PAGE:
Fersiwn Gymraeg ar gael yma.

Can you imagine a future where nature has collapsed? Over the past week, we’ve been showing what the world could look like and the impact on everyday life at our pop-up shop.

This is the latest part of our Revive our World - our campaign to get Governments to agree to legally binding targets to protect and restore nature which has become a vital tool for most of us during the pandemic. The shop shows the reality of the bleak future we could face, where the skies have fallen silent, nature has collapsed, and entire cities have disappeared under rising  seas.

The idea behind the shop is to get people to see the grim reality of everyday essentials needed to survive and what the cost of those basic items could look like if we don’t protect nature, and what it would look like if we don’t everything in our power to protect it.

What’s on the shelves?

The shop has a long list of products we’ll need if we let nature collapse. There’s those things we take for granted - like clean air and water - but stored in cannisters and bottles because our  skies and water sources are now polluted and poisoned. There are sandbags - a vital commodity to protect our homes from floods and rising sea levels.

There’s also expensive fruit and beer. This is a luxury only the rich can buy because the bees and other pollinators that normally pollinate our crops have become extinct, causing these luxury items to be scarce. In this future, birdsong vinyl will be the only way to recreate the birdsong which has long gone from our skies.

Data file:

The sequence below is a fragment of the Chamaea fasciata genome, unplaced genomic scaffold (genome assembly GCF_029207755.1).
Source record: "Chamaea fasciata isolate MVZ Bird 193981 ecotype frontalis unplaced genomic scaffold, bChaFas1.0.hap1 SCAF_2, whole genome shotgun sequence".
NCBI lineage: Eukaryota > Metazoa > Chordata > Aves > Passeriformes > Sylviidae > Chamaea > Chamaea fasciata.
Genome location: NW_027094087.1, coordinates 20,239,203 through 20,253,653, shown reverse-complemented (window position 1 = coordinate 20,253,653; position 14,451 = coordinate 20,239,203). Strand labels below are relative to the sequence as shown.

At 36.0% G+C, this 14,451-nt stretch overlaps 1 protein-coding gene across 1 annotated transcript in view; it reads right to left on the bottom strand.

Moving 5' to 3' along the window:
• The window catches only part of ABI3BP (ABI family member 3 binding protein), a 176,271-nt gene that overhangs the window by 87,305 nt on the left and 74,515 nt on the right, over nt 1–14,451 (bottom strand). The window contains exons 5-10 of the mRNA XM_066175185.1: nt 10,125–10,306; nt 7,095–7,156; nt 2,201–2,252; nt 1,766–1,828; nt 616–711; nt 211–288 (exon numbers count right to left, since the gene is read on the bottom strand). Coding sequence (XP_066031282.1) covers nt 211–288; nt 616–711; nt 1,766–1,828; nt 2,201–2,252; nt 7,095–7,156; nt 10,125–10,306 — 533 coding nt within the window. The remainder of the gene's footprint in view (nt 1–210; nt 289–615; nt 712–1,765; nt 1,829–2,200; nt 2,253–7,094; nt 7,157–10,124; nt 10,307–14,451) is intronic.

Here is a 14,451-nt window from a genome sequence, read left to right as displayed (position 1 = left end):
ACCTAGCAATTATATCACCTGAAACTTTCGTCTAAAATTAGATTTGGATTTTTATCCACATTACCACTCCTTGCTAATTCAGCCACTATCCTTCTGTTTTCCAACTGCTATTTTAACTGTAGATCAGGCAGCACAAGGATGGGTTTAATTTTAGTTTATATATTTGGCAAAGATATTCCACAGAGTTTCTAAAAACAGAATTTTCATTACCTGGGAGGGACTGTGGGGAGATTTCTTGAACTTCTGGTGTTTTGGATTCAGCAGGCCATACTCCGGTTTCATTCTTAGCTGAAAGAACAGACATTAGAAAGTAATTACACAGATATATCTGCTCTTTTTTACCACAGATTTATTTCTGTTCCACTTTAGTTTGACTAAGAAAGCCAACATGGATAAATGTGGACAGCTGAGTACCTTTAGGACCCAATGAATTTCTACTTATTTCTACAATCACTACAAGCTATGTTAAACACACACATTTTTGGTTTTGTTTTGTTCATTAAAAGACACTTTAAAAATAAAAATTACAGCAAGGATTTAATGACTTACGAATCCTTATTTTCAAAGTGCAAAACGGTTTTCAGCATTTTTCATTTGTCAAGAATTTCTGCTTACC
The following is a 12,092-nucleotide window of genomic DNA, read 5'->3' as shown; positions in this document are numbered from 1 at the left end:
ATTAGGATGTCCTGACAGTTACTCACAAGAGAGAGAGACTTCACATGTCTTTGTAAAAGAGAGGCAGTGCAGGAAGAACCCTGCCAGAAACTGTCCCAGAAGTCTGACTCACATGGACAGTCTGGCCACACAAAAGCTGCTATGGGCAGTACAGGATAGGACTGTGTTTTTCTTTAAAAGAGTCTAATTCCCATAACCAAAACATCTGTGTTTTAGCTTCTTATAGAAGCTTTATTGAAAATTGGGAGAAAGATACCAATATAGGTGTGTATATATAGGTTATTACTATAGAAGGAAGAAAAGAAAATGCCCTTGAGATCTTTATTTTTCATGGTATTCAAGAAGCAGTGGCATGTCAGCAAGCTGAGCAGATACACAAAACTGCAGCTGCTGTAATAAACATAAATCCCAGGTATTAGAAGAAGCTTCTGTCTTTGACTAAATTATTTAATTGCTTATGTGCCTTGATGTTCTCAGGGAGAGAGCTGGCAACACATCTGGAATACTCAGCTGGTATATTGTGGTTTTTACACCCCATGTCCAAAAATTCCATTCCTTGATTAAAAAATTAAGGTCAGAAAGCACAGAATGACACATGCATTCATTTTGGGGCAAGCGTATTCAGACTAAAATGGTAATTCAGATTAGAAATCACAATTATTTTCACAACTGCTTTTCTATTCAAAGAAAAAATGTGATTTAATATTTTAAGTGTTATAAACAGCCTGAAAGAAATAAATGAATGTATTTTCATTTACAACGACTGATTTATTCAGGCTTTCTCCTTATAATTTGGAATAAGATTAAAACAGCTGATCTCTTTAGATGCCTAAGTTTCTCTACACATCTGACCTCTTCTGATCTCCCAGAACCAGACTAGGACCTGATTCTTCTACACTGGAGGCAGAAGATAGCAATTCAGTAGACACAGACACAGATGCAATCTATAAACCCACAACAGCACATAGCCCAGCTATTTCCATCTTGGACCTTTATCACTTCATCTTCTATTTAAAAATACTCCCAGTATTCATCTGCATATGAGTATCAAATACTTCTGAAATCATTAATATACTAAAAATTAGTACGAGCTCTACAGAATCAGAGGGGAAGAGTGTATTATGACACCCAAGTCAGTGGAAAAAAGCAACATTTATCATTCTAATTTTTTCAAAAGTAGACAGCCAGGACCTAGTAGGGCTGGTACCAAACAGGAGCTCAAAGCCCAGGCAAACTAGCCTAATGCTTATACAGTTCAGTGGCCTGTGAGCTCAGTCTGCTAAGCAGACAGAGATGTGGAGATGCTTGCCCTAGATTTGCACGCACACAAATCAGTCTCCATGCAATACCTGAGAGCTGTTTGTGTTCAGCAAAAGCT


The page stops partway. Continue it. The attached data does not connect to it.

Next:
How to stop this from becoming a reality?

A new RSPB report published last week shows how governments could change the course of history and possibly release billions of pounds a year in public benefits - like clean air and water, carbon storage and healthy soils. The report shows how nature is crucial to our efforts to revive our world and highlights how it can help to store carbon, prevent flooding and safeguard communities’ way of life.  

Another name for this is Nature Based Solutions. It’s a way of tackling the nature and climate crisis by protecting and restoring nature. One good example of Nature-based solutons in action is the work we’re going to restore peatlands. If healthy and well-managed, they can capture and store carbon, filter and slow the flow of water into our streams and rivers as well as providing homes to some of our most precious wildlife.

RSPB Cymru has worked with Hafren Dyfrdwy to restore areas of blanket bog around the RSPB Lake Vyrnwy reserve in mid Wales. Not understanding the value of these habitats for  carbon  and water led to these peat bogs being drained in the hope of improving agricultural productivity. Not only did this fail, but the damaged peat emits carbon rather than storing it. The restoration work aims to re-wet the bog recreating the natural sponge effect of the sphagnum mosses - the key to healthy blanket bogs. This traps in both carbon and water and is a wonderful habitat for our precious mountain wildlife. 

We need you to sign our Revive Our World e-action and show the Welsh Government why nature must be a priority. We need 100,000 signatures and for every 15,000 signatures we collect an extra product will be added to the shopping basket which will be presented to the Welsh Government after the closure of the shop on 8 July.

For more details or to sign the e-action click here.

Anonymous